TOPEKA, Kan. — An 80-year-old Kansas official who’s been the state’s leading school funding guru for decades received an outpouring of support Friday that smothered an effort by the state’s top two Republican lawmakers to have him suspended over questions about how he and his staff have been allocating some funds.
The State Board of Education voted 9-1 to back Deputy Education Commissioner Dale Dennis, after dozens of supporters, including four former governors, rallied to his defense. The vote followed closed sessions with Dennis and his attorneys to discuss a state audit that said a calculation used by Dennis and his staff for decades to allocate transportation funds among school districts was “not authorized” by state law.
The state audit, released in December, prompted Kansas House Speaker Ron Ryckman Jr. and Senate President Susan Wagle to push the Department of Education to suspend Dennis and his staff with pay while the issue was investigated further. The two Republicans sent a letter to the board’s chairman Wednesday saying they had “lost faith” in the accuracy of work by Dennis and his staff.
But dozens of other lawmakers, local school superintendents and local school board members packed the board’s meeting room to show their support for Dennis. He has worked for the department for 50 years, provides information and advice to local officials, and has been acknowledged for several decades as Kansas’ leading expert on the state’s school funding formulas.
The board’s declaration of support for Dennis means he won’t face disciplinary action from his direct boss, Education Commissioner Randy Watson, who is hired by the board.
“I have full confidence in Dale Dennis,” Watson said after the meeting. “He will remain fully employed and in his duties going forward.”
The former governors — Republicans Bill Graves and Mike Hayden and Democrats John Carlin and Kathleen Sebelius — also sent a letter to the board on Friday, urging a “vote of confidence” in him.
“Mr. Dennis is an essential asset for Kansas schools and ultimately our children,” the former governors said in their letter. “Reject the introduction of alternate facts into an already complicated debate over the future of our schools.”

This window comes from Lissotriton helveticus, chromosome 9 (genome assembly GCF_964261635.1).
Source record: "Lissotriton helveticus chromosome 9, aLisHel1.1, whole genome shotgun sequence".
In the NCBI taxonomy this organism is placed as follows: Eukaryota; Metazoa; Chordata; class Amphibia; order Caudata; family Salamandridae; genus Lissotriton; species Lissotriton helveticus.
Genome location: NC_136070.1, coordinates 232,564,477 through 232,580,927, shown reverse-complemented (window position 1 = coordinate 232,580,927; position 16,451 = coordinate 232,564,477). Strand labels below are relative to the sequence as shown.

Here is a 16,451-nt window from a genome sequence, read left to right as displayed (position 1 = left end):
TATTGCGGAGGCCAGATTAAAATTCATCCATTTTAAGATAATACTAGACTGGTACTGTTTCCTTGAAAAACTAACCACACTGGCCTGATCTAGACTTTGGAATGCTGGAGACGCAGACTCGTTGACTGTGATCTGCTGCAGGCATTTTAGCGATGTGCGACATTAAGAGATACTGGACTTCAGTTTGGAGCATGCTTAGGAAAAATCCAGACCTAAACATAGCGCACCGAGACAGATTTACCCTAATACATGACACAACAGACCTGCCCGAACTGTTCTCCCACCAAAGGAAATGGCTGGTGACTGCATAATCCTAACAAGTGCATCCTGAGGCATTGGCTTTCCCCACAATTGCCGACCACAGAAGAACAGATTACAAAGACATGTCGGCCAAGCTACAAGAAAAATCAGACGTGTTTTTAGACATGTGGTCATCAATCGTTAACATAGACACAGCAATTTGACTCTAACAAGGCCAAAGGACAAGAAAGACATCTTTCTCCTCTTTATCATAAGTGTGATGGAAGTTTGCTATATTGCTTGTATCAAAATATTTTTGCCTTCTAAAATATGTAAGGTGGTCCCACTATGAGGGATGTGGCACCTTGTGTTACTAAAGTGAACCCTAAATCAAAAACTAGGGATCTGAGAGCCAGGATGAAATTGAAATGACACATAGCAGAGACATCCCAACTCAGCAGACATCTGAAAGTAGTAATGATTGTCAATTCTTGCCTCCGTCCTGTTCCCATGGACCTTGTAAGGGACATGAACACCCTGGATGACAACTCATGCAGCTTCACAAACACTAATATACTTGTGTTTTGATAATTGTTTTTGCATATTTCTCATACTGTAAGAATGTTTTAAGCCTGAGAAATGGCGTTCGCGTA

The questions about transportation funds and Dennis come as legislators face a Kansas Supreme Court mandate to boost funding for public schools. Legislators in both parties expected to rely on Dennis and his staff for information, and some saw the request for his suspension as an attempt to limit the flow of information.
The audit said Dennis and his staff used a calculation that ensured all 286 school districts received some transportation funds, though such a policy hasn’t been a part of state law since 1973. Auditors surveyed 16 districts and found that over five years, they received $45 million more than state law required, including nearly $10 million last year.
Dennis did not attend the open portion of the board’s meeting and declined to comment afterward. He has said the calculation was based on instructions from lawmakers years ago and has been discussed in numerous meetings since — an explanation board members endorsed.
Ryckman, the state House speaker and an Olathe Republican, said during a meeting of GOP House members Friday that it’s common in business or government to suspend someone with pay while such financial issues are investigated.
Rep. John Barker, an Abilene Republican and chairman of the committee overseeing auditors’ work, added: “When you discover a discrepancy of this nature within government or any business, you know, you don’t sweep it under the rug.”
Wagle, the Senate president and a Wichita Republican, issued a statement after the board’s meeting suggesting it had sided “with bureaucrats who’ve spent millions of unauthorized dollars.”
Follow John Hanna on Twitter at https://twitter.com/apjdhanna .